Friday, December 06, 2013

Brass Mask review in Downbeat - Davis Inman

Brass Mask, Spy Boy (Babel)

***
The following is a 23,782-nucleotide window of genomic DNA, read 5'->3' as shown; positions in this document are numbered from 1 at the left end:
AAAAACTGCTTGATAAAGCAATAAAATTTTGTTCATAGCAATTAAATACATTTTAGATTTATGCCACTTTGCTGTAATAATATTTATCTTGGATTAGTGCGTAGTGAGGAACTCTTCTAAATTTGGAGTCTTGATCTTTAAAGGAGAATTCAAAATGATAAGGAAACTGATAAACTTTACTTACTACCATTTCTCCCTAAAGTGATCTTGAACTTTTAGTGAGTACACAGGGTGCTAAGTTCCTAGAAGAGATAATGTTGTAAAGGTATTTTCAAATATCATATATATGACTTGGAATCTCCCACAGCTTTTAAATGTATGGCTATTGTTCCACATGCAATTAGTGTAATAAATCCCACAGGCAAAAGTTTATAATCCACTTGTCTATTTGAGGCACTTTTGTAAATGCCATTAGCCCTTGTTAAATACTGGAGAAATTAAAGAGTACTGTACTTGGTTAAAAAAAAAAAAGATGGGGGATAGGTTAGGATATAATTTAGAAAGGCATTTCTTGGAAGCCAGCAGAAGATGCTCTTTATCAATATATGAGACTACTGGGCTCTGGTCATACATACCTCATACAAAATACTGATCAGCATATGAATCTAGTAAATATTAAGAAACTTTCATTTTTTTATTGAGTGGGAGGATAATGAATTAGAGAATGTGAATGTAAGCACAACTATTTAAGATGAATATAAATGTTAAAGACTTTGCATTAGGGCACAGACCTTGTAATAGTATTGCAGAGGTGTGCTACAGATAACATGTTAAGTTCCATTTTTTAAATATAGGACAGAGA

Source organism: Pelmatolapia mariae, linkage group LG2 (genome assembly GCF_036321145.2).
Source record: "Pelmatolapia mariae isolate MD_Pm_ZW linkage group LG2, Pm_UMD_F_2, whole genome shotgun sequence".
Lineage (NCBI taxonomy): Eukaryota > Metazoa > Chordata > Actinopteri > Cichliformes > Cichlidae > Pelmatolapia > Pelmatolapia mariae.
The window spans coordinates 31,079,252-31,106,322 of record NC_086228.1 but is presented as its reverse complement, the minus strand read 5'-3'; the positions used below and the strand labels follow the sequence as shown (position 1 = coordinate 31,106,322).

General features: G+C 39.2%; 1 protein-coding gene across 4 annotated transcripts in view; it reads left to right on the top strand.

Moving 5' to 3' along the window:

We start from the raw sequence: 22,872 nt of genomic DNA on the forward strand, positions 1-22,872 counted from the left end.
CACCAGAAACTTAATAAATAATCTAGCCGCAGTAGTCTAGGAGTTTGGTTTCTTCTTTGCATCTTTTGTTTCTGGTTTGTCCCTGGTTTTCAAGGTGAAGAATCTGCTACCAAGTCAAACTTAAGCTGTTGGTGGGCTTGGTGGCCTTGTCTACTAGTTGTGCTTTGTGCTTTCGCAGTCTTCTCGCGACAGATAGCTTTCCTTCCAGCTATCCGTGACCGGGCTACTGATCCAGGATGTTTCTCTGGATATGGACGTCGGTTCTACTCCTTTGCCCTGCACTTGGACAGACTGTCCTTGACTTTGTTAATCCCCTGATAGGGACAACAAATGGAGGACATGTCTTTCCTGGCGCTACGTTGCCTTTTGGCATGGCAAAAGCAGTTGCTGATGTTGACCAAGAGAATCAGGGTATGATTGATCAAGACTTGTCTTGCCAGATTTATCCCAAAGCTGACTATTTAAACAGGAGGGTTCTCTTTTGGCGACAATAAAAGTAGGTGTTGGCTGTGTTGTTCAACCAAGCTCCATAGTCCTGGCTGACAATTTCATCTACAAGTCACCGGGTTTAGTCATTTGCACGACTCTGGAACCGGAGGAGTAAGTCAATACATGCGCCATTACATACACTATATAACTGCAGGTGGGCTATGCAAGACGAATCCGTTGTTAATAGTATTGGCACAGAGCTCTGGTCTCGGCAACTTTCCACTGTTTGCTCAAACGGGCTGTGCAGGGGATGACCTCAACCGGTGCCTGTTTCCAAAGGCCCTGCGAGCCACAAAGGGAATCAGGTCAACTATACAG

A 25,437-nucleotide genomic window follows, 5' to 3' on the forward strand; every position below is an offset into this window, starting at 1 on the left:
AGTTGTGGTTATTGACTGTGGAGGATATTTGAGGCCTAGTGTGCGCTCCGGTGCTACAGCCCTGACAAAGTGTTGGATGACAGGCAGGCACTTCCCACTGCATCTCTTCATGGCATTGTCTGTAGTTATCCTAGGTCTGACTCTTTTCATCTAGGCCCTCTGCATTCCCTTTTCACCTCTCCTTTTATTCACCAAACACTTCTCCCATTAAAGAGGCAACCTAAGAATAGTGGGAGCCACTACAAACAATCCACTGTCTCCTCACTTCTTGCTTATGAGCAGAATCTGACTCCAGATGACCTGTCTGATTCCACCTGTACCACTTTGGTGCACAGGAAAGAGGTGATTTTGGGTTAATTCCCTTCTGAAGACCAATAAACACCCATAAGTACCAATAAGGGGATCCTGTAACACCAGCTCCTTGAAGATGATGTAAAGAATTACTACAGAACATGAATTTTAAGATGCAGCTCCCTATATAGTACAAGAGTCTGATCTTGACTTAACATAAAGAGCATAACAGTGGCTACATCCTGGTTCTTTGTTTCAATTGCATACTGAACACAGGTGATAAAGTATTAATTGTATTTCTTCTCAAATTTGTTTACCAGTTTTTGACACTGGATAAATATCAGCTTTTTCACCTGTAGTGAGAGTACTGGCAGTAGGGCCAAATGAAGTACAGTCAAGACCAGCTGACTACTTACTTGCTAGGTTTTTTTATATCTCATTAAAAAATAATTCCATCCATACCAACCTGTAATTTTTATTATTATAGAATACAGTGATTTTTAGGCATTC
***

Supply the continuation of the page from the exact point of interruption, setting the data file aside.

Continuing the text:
The debut album from this London-based octet takes New Orleans parade music and mixes it with original jazz compositions. Bandleader Tom Challenger has brought together a talented front line and an airtight rhythm section. Opener “Onnellinen” (Finnish for “happy”) has an earworm melody—a downtempo groove that would work well in a Bonobo or Four Tet song. Challenger supplements 10 of his own compositions here with three traditional New Orleans Mardi Gras Indian tunes. “Indian Red”—which has been recorded by Dr. John, the Wild Tchoupitoulas and Donald Harrison—is given a dutifully celebratory reading. Another traditional tune, “I Thank You Jesus,” is more somber—a slow drag that explores freer terrain. The original songs have a complex relationship with the parade music that inspired the project. On “Don’t Stand Up,” horns take free-flying solos over a funky tuba bass line and crackling drums, while “Wizards” has the feel of a Miles Davis–Gil Evans collaboration. Challenger has worked on a range of other projects, including two intriguing duos that paired reeds and organ. With Brass Mask, he’s found the ideal group to explore his ideas.

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